low wet strength. As a result, it becomes unstable and may stretch or shrink
when wet. Dry cleaning is usually recommended because untreated regular rayon
can shrink as much as ten percent when machine washed. Formaldehyde-free
finishes are sometimes applied to make viscose rayon fabrics washable and limit
shrinkage to three percent.
Other types of rayon have been developed for specialized end uses. These include
high tenacity rayon, which is primarily found in tire cord and industrial end
uses, and high-absorption rayon fibers with moisture-holding properties for
disposable diapers, hygiene and incontinence pads, as well as medical supplies.
One of rayon’s strengths is its versatility and ability to blend easily with
The desire to create a higher wet strength rayon led to the development of modal
as the second generation of this cellulosic fiber. Modal is a “high wet modulus”
rayon, which has virtually the same properties as regular rayon plus high wet
strength and extra softness, making it especially useful for body contact
clothing such as lingerie and undergarments. Modal is wear resistant and can be
machine washed and tumble dried without shrinking or getting pulled out of
shape. It performs much like cotton and can be mercerized for increased strength
Modal is about fifty percent more water-absorbent per unit volume than cotton.
It’s designed to dye just like cotton and is color-fast when washed in warm
water. Textiles made from modal are resistant to shrinkage, fading and graying.
Modal fibers have found a wide variety of uses in clothing, outerwear, and household furnishings. They are often blended with cotton, wool or
synthetic fibers, and take and retain dyes well.
Modal fibers were developed in Japan in 1951 and Lenzing started selling its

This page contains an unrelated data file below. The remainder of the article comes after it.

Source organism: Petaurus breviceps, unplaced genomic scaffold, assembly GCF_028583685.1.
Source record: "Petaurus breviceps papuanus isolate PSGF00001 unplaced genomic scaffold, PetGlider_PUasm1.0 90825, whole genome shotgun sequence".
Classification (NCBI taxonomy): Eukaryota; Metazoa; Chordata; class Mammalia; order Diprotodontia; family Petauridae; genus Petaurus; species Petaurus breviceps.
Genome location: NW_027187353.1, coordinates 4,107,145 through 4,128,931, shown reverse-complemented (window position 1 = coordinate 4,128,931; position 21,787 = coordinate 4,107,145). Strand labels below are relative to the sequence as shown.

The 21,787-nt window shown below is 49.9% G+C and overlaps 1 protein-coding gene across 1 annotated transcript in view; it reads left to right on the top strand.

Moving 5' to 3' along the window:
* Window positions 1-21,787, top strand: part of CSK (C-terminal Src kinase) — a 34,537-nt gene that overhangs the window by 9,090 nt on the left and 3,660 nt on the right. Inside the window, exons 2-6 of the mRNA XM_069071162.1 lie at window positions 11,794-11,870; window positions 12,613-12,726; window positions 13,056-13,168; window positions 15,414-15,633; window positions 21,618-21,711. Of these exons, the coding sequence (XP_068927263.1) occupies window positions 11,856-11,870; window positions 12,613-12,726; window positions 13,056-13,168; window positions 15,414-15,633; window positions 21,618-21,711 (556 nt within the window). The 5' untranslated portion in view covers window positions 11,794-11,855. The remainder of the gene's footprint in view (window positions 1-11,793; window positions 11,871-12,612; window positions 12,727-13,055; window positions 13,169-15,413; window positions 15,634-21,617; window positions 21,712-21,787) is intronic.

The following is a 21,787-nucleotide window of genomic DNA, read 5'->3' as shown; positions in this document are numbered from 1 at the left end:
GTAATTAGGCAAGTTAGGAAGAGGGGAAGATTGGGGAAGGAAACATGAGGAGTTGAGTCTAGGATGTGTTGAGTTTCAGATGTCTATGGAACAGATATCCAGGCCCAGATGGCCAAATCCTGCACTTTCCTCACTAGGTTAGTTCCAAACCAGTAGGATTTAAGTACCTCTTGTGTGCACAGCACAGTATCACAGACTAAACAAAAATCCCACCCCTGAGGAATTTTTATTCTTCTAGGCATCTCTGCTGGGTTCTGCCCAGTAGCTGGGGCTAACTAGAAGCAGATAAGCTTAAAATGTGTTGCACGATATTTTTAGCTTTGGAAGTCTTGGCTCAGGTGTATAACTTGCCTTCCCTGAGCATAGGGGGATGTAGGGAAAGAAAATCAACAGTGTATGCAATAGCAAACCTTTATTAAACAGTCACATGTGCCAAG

version of them in
1964. Lenzing Modal® is made from sustainably harvested beech trees and the
company uses an environmentally friendly bleaching method for pulp.
The third generation rayon fabric is lyocell. Lenzing began pilot production of
its Tencel® lyocell fiber in 1990, with full operations starting in 1997.
Lyocell has numerous advantages over rayon and modal in its properties as well
as its manufacturing process. One of the major “claims to fame” of lyocell is
its ability to absorb excess liquid (perspiration) – at a rate of fifty percent
more than cotton – and quickly release it into the atmosphere. In doing so,
lyocell supports the natural ability of the skin to act as a protective shell to
regulate body temperature and maintain water balance. At the same time,
lyocell’s moisture management does not give bacteria a chance to grow. Moisture
is directly absorbed from the skin and transported to the inside of the fiber,
rather on the surface where bacteria could grow.
As a result, clothing made of lyocell remains odor-free for multiple wearings
and much longer than cotton. This means fewer washings and saving on water and
energy as well as on the wear and tear that occurs on any fabric from the
washing and drying processes. By contrast, synthetics have hundreds to thousands
of times higher bacteria count over the same time periods as lyocell. Even
better, lyocell’s anti-bacterial property is inherent to the fiber without the
chemical additives that are used on synthetics and many cotton products.
Nanofibrils are the key to the performance of lyocell, which is the first
cellulose fiber to use this nanotechnology. The nanofibrils are hydrophilic
(meaning they have a strong attraction to absorbing water) and optimize
absorption of moisture with excellent cooling properties. By contrast, synthetic
fibers do not absorb moisture.
Lyocell fibers are also gentle on the skin. The microscopic surfaces of lyocell
fibers, due to the nanofibrils, are smoother than the surfaces of modal, cotton
and wool, reducing skin irritation. It is the combination of this extremely
smooth surface of lyocell and excellent moisture absorption that makes lyocell
textiles feel so soft and pleasant to the skin, making them ideal for active
wear, clothing for sensitive skin and home textiles such as bedding. In
addition, lyocell is hypoallergenic and anti-static and fabric made from it